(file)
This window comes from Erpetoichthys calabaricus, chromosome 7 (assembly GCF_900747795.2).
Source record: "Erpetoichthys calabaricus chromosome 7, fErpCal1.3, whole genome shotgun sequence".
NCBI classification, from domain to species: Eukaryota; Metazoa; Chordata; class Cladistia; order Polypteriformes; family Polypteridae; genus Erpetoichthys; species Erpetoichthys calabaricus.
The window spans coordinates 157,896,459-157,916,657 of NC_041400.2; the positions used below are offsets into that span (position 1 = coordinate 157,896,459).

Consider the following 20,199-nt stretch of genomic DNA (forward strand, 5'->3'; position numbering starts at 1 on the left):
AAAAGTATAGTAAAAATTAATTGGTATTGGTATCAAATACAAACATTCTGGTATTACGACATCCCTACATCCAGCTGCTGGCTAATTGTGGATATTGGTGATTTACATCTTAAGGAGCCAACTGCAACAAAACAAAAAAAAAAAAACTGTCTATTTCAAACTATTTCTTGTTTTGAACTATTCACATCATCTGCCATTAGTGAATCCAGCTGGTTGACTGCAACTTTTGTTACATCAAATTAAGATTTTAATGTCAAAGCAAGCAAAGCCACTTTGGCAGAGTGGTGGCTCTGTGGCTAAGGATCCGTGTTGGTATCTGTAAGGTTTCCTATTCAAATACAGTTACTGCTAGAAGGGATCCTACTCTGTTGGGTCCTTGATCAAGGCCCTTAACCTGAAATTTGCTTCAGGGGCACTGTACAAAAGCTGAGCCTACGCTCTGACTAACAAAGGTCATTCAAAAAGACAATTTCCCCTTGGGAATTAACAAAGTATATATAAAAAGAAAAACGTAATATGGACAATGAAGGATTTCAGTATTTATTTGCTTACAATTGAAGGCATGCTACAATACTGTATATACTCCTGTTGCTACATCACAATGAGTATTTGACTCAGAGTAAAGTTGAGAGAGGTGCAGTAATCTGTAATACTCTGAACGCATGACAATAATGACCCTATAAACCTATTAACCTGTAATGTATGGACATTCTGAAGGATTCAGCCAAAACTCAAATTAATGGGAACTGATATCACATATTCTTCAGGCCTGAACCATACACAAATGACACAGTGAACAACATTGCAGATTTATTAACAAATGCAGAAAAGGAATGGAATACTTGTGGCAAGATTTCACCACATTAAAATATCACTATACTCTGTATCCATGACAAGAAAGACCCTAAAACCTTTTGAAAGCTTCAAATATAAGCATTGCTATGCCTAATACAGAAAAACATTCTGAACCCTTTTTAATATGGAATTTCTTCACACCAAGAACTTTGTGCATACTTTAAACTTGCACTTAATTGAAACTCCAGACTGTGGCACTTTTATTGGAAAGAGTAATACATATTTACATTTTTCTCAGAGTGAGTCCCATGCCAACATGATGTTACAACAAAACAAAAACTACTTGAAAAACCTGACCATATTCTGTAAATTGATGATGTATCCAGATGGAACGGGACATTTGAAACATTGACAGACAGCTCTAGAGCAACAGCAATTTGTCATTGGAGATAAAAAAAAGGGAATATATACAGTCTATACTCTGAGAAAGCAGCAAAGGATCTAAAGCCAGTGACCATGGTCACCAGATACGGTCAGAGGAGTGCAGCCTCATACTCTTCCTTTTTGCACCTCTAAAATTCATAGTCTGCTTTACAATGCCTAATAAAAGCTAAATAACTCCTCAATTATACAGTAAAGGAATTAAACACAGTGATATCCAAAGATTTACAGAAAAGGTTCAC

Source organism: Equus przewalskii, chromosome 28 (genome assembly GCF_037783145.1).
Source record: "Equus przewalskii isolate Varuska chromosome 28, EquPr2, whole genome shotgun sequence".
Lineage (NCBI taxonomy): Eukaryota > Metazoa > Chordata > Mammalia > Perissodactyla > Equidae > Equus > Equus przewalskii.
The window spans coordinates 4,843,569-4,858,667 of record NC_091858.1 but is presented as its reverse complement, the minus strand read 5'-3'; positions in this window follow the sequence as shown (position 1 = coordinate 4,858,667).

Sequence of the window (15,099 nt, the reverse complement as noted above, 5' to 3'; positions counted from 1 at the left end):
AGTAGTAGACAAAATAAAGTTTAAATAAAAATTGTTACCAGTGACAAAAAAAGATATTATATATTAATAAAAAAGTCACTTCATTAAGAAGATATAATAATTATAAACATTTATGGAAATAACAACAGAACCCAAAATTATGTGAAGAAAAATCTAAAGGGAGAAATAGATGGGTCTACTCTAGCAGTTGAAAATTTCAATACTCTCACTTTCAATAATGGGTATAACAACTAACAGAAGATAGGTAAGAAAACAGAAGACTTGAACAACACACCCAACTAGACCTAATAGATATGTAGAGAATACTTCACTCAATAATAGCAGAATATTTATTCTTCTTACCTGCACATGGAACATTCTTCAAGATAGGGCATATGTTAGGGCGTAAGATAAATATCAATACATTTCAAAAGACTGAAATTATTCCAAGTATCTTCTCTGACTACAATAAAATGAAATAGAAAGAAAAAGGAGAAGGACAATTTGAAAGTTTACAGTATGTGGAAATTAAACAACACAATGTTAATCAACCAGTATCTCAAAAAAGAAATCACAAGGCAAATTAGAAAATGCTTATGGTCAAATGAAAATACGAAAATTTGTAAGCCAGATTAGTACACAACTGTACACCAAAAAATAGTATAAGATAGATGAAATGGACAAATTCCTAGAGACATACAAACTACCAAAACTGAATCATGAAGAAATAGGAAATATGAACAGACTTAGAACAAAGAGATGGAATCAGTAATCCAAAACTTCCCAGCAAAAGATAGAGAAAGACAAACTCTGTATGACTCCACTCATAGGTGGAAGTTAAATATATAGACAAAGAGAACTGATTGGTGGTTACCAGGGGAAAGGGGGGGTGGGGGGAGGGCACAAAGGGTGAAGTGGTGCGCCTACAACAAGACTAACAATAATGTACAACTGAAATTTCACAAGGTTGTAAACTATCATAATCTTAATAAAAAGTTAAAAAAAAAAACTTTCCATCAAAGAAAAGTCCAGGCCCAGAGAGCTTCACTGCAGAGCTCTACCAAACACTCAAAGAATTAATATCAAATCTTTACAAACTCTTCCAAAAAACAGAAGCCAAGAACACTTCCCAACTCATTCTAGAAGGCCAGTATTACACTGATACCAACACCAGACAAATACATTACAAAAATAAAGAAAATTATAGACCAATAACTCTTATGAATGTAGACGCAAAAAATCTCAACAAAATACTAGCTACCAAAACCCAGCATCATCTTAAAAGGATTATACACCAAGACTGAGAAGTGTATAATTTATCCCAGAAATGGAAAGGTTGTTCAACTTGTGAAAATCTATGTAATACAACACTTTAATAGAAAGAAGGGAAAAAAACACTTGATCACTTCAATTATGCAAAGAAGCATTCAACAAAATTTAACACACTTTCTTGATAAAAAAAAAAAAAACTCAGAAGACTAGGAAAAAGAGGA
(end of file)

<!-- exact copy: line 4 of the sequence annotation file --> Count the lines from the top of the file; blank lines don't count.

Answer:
The window spans coordinates 157,896,459-157,916,657 of NC_041400.2; the positions used below are offsets into that span (position 1 = coordinate 157,896,459).